Copying files during the build

Monks copying books
Figure 46 : Monks copying books


So far, we have installed things in our container images by downloading packages.

We can also copy files from the build context to the container that we are building.

Remember: the build context is the directory containing the Dockerfile.

In this chapter, we will learn a new Dockerfile keyword: COPY.

Build some C code

We want to build a container that compiles a basic "Hello world" program in C.

Here is the program, hello.c:

int main () {
  puts("Hello, world!");
  return 0;

Let's create a new directory, and put this file in there.

Then we will write the Dockerfile.

The Dockerfile

On Debian and Ubuntu, the package build-essential will get us a compiler.

When installing it, don't forget to specify the -y flag, otherwise the build will fail (since the build cannot be interactive).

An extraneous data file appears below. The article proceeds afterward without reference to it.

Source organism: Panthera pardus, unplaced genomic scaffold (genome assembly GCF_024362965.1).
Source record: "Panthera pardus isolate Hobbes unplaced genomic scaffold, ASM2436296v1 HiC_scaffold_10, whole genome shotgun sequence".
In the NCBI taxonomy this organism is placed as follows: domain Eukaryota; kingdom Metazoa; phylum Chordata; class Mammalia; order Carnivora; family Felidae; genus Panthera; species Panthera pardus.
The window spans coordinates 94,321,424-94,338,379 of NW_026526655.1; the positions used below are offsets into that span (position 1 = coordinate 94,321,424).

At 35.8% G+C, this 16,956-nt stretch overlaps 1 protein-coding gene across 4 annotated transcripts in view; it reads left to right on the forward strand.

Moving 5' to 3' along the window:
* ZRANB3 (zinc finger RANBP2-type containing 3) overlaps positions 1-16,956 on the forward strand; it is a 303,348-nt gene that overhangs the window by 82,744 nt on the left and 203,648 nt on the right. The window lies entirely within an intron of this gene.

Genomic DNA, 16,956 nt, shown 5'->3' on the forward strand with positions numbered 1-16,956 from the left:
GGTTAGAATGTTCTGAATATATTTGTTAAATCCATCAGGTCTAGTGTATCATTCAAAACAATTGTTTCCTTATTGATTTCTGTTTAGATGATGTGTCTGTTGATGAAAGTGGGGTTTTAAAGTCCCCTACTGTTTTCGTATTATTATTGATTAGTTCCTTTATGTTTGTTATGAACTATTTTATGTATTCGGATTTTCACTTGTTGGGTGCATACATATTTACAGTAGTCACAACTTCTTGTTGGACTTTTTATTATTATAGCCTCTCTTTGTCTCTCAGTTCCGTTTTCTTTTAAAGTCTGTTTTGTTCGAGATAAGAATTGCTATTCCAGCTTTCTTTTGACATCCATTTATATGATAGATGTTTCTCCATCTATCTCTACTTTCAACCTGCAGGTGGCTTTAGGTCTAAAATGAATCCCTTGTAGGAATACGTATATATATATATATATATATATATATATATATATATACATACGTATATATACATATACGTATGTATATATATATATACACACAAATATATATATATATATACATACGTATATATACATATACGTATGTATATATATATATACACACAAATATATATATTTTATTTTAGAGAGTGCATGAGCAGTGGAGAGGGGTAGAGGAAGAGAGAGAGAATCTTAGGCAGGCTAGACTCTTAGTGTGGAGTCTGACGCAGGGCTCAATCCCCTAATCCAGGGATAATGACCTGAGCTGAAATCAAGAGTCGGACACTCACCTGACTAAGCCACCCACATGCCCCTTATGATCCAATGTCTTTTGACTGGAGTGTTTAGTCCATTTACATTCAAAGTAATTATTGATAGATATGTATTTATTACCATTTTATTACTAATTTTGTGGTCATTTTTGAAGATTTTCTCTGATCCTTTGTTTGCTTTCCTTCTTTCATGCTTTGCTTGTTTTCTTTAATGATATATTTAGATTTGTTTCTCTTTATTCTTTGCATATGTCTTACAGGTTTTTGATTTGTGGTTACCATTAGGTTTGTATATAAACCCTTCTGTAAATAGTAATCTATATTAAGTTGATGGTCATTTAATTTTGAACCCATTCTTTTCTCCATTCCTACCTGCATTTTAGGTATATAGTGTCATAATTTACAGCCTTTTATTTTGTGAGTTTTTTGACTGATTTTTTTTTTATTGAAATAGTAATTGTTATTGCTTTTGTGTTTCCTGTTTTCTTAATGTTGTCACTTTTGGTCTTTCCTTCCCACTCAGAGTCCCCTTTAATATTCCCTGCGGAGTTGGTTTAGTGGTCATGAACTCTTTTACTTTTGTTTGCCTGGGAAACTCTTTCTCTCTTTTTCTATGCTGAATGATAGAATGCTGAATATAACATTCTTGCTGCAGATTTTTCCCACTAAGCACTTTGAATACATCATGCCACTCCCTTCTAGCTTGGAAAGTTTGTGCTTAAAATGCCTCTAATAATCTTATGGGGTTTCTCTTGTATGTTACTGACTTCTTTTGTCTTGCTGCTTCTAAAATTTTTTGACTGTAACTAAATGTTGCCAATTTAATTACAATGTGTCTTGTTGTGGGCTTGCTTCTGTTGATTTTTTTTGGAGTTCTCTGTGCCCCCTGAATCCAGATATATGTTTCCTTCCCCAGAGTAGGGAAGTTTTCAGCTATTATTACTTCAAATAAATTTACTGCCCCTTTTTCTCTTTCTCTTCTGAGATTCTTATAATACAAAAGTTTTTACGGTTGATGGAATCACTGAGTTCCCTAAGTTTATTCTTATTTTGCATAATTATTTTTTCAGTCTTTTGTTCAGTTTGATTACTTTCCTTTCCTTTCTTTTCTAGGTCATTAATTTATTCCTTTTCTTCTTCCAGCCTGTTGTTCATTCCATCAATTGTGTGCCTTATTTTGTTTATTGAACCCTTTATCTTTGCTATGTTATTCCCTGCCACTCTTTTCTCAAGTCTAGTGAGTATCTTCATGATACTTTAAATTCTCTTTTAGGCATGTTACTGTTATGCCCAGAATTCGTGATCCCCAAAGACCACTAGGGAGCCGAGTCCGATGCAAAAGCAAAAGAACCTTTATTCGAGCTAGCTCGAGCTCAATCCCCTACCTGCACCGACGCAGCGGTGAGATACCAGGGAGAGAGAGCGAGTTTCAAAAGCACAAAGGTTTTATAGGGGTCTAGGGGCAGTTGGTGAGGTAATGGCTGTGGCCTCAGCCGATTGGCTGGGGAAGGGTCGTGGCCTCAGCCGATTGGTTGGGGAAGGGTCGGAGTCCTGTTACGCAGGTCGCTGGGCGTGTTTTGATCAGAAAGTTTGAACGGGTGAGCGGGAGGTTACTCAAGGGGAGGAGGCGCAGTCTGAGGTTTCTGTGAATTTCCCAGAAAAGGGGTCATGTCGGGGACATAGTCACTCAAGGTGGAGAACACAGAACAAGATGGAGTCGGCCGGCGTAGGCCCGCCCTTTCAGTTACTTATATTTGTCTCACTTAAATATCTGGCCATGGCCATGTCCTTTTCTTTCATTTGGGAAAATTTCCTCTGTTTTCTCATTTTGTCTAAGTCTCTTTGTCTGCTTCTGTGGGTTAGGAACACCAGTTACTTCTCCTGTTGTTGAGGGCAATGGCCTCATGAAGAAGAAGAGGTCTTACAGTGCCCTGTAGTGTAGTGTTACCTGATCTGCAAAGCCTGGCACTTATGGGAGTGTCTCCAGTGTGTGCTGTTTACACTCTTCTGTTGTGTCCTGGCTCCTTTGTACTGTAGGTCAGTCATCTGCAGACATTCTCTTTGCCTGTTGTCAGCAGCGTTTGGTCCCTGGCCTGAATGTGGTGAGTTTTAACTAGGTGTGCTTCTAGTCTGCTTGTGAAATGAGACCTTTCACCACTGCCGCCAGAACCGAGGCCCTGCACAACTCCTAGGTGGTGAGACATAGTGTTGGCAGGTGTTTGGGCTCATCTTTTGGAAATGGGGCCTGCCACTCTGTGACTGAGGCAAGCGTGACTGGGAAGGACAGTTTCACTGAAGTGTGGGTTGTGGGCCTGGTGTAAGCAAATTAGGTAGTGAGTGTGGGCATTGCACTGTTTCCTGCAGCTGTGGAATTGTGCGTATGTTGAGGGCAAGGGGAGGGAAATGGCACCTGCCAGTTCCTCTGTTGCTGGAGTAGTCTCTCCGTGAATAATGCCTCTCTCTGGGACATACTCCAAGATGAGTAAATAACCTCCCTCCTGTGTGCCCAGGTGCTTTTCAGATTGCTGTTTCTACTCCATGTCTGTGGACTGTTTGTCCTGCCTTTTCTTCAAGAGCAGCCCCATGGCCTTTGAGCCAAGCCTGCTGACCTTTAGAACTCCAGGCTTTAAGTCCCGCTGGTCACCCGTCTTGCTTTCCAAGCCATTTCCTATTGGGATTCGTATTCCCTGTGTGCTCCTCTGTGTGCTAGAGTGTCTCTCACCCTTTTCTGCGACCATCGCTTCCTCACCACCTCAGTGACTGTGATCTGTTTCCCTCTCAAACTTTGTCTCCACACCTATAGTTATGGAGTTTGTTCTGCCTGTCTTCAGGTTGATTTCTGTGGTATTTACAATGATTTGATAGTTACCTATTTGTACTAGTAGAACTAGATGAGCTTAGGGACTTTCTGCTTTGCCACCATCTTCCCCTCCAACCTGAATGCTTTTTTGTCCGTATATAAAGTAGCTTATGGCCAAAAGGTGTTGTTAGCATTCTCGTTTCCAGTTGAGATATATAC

Then we will use COPY to place the source file into the container.

FROM ubuntu
RUN apt-get update
RUN apt-get install -y build-essential
COPY hello.c /
RUN make hello
CMD /hello

Create this Dockerfile.

Testing our C program

  • Create hello.c and Dockerfile in the same directory.

  • Run docker build -t hello . in this directory.

  • Run docker run hello, you should see Hello, world!.


COPY and the build cache

  • Run the build again.

  • Now, modify hello.c and run the build again.

  • Docker can cache steps involving COPY.

  • Those steps will not be executed again if the files haven't been changed.


  • You can COPY whole directories recursively.

  • Older Dockerfiles also have the ADD instruction.
    It is similar but can automatically extract archives.

  • If we really wanted to compile C code in a container, we would:

    • Place it in a different directory, with the WORKDIR instruction.

    • Even better, use the gcc official image.